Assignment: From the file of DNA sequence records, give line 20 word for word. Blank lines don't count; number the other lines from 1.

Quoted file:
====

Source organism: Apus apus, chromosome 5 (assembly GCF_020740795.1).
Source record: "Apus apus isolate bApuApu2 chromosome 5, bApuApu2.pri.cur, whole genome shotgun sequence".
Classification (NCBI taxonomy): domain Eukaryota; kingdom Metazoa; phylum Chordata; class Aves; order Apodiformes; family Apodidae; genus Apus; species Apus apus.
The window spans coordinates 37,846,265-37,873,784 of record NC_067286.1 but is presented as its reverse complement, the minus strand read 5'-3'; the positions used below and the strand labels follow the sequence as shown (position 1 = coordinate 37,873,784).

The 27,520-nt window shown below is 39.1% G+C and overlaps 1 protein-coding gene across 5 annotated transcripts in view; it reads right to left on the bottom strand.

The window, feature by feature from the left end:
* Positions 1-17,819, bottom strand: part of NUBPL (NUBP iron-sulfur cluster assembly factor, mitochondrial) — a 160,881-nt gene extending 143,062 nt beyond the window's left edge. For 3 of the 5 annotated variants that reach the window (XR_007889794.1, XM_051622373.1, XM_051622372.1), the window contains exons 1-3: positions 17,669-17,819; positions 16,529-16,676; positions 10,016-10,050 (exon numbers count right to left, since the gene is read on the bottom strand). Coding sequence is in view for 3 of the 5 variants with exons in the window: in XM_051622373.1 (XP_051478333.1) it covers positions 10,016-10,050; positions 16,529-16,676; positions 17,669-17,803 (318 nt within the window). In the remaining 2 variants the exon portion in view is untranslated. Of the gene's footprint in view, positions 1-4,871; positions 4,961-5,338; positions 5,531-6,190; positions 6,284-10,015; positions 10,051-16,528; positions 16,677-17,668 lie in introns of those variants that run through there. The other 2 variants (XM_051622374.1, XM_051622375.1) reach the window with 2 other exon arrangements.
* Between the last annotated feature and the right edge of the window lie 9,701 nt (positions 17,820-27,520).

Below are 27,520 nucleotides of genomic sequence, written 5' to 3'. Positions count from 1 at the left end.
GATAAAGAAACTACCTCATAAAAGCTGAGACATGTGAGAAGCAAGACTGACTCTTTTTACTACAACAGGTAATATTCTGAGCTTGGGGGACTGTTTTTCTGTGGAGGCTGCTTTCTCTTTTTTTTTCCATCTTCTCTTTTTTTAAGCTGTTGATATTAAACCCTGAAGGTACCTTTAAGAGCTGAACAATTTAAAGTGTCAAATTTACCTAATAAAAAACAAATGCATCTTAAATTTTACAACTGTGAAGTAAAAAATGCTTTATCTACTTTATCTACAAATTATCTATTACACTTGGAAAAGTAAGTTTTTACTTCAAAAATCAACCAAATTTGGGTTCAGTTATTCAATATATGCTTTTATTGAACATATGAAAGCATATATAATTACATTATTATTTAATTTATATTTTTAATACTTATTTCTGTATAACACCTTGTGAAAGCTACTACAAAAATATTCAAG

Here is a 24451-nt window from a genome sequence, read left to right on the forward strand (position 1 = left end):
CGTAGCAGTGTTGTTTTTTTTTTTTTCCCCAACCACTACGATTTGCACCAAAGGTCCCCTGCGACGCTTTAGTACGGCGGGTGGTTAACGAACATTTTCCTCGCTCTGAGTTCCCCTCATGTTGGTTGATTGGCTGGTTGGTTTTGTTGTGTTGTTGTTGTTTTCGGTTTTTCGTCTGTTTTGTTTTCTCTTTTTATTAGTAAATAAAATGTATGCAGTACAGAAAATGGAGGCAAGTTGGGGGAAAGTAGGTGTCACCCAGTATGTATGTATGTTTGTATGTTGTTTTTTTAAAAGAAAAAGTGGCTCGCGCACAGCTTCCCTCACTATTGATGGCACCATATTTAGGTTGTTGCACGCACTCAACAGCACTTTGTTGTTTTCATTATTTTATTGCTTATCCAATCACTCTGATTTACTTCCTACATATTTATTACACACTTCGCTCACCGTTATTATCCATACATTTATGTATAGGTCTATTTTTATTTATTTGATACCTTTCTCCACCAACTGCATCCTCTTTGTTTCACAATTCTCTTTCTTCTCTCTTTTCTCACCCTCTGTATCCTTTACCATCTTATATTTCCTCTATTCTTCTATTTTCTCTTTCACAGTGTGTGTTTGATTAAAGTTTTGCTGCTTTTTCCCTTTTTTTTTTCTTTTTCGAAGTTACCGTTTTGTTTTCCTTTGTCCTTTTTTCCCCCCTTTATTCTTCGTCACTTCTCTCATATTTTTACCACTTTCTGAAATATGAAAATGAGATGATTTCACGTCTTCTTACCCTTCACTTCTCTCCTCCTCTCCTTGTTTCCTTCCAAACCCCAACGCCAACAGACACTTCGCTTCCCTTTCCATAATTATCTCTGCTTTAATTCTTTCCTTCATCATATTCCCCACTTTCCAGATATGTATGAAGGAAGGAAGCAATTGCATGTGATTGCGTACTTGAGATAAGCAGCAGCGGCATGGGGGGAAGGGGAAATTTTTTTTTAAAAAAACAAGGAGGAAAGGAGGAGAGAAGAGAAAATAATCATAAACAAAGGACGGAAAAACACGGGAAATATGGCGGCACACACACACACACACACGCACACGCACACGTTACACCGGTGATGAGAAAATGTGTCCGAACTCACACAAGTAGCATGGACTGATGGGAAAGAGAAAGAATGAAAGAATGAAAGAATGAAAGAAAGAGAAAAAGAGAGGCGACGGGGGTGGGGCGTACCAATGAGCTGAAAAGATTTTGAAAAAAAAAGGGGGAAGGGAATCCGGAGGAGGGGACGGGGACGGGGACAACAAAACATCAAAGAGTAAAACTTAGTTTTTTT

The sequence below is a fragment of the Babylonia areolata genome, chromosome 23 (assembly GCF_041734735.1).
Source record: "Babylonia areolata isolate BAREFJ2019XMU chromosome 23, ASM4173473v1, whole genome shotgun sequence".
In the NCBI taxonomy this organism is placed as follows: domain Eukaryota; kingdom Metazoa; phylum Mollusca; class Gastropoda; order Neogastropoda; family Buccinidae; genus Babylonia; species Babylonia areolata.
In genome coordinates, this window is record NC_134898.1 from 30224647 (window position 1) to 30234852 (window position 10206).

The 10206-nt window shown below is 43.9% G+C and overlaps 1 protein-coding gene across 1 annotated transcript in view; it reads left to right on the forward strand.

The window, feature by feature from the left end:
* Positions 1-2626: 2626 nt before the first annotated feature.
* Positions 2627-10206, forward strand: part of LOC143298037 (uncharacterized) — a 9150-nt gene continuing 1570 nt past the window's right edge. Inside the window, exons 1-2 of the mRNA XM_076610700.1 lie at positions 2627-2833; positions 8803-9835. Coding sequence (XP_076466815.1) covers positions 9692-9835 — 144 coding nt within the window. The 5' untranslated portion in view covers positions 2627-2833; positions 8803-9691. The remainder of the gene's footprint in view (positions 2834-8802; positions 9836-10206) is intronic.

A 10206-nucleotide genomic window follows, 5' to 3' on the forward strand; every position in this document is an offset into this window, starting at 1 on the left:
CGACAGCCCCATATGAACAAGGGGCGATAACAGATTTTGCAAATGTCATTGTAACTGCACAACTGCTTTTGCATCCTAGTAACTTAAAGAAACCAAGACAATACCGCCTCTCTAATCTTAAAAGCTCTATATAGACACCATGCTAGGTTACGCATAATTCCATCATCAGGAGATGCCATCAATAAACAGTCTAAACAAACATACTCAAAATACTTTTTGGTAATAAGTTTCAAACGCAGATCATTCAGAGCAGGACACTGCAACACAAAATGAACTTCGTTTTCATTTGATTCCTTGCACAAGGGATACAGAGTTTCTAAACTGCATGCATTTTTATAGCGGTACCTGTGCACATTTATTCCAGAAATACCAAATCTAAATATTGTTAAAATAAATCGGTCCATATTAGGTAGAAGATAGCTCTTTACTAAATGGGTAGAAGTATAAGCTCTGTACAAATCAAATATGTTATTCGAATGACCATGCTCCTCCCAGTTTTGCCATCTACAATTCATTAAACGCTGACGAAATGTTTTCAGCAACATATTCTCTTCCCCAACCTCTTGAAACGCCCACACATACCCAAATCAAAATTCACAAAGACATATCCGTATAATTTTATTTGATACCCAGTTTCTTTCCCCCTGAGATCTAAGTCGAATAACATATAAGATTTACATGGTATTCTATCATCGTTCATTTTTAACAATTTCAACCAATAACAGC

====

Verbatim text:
* Positions 2627-10206, forward strand: part of LOC143298037 (uncharacterized) — a 9150-nt gene continuing 1570 nt past the window's right edge. Inside the window, exons 1-2 of the mRNA XM_076610700.1 lie at positions 2627-2833; positions 8803-9835. Coding sequence (XP_076466815.1) covers positions 9692-9835 — 144 coding nt within the window. The 5' untranslated portion in view covers positions 2627-2833; positions 8803-9691. The remainder of the gene's footprint in view (positions 2834-8802; positions 9836-10206) is intronic.